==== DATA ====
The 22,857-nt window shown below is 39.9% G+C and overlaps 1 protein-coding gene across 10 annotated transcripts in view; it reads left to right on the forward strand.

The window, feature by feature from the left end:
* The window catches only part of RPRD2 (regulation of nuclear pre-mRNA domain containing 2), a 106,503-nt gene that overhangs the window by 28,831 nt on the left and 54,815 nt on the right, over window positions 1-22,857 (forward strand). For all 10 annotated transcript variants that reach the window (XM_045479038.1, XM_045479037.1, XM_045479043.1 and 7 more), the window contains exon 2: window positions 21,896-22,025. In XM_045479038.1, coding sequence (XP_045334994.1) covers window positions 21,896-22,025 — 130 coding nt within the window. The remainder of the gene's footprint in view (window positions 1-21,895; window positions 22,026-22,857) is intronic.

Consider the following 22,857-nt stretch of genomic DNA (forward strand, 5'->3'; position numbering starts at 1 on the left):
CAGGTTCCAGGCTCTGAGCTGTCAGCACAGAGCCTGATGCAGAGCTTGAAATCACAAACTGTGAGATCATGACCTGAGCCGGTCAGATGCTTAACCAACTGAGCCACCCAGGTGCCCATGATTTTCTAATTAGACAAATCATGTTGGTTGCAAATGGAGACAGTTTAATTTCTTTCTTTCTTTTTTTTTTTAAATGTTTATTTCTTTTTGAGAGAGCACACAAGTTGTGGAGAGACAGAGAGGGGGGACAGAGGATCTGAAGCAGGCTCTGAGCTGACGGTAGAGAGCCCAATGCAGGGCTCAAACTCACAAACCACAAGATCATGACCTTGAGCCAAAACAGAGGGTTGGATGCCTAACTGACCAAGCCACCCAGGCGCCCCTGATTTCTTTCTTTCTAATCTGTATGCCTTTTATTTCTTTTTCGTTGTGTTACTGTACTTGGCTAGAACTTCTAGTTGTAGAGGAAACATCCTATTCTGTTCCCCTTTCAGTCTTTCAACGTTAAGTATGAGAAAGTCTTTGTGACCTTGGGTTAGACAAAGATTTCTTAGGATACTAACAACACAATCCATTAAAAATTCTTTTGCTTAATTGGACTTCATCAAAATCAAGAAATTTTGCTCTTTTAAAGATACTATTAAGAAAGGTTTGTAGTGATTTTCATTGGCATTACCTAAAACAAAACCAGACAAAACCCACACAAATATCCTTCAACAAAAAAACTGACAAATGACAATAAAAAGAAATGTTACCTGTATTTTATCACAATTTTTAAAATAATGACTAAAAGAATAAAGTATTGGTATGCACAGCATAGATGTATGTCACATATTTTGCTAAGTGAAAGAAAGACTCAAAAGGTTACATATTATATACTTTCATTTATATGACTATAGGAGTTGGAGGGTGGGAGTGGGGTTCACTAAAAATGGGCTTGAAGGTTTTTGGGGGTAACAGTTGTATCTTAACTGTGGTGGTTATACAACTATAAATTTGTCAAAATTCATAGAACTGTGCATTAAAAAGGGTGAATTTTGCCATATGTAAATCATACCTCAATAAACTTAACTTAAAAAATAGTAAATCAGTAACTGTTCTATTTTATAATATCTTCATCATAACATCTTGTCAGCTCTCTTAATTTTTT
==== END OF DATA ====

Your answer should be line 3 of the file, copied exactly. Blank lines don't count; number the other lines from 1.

* The window catches only part of RPRD2 (regulation of nuclear pre-mRNA domain containing 2), a 106,503-nt gene that overhangs the window by 28,831 nt on the left and 54,815 nt on the right, over window positions 1-22,857 (forward strand). For all 10 annotated transcript variants that reach the window (XM_045479038.1, XM_045479037.1, XM_045479043.1 and 7 more), the window contains exon 2: window positions 21,896-22,025. In XM_045479038.1, coding sequence (XP_045334994.1) covers window positions 21,896-22,025 — 130 coding nt within the window. The remainder of the gene's footprint in view (window positions 1-21,895; window positions 22,026-22,857) is intronic.